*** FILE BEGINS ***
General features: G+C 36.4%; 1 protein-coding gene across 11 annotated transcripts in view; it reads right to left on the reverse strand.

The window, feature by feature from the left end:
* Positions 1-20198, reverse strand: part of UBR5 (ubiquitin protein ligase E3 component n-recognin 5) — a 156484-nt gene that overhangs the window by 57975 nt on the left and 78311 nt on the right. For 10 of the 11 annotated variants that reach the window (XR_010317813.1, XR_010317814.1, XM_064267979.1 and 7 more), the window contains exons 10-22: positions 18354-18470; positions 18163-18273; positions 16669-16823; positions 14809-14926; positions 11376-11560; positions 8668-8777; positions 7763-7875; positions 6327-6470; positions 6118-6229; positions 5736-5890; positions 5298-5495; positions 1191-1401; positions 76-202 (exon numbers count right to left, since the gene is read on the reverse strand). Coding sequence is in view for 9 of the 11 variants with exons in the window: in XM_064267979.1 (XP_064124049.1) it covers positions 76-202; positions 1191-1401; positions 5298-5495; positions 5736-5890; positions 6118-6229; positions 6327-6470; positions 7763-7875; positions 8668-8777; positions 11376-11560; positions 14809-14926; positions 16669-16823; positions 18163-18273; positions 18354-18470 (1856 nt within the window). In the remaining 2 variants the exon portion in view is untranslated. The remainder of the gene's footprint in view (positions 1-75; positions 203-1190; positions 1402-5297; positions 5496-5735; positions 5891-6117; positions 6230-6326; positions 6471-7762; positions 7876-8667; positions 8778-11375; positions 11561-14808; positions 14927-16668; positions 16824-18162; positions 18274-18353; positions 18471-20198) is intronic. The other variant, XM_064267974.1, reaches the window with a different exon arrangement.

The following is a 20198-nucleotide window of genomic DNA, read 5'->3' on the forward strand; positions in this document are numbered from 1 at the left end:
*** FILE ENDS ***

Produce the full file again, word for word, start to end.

General features: G+C 36.4%; 1 protein-coding gene across 11 annotated transcripts in view; it reads right to left on the reverse strand.

The window, feature by feature from the left end:
* Positions 1-20198, reverse strand: part of UBR5 (ubiquitin protein ligase E3 component n-recognin 5) — a 156484-nt gene that overhangs the window by 57975 nt on the left and 78311 nt on the right. For 10 of the 11 annotated variants that reach the window (XR_010317813.1, XR_010317814.1, XM_064267979.1 and 7 more), the window contains exons 10-22: positions 18354-18470; positions 18163-18273; positions 16669-16823; positions 14809-14926; positions 11376-11560; positions 8668-8777; positions 7763-7875; positions 6327-6470; positions 6118-6229; positions 5736-5890; positions 5298-5495; positions 1191-1401; positions 76-202 (exon numbers count right to left, since the gene is read on the reverse strand). Coding sequence is in view for 9 of the 11 variants with exons in the window: in XM_064267979.1 (XP_064124049.1) it covers positions 76-202; positions 1191-1401; positions 5298-5495; positions 5736-5890; positions 6118-6229; positions 6327-6470; positions 7763-7875; positions 8668-8777; positions 11376-11560; positions 14809-14926; positions 16669-16823; positions 18163-18273; positions 18354-18470 (1856 nt within the window). In the remaining 2 variants the exon portion in view is untranslated. The remainder of the gene's footprint in view (positions 1-75; positions 203-1190; positions 1402-5297; positions 5496-5735; positions 5891-6117; positions 6230-6326; positions 6471-7762; positions 7876-8667; positions 8778-11375; positions 11561-14808; positions 14927-16668; positions 16824-18162; positions 18274-18353; positions 18471-20198) is intronic. The other variant, XM_064267974.1, reaches the window with a different exon arrangement.

The following is a 20198-nucleotide window of genomic DNA, read 5'->3' on the forward strand; positions in this document are numbered from 1 at the left end: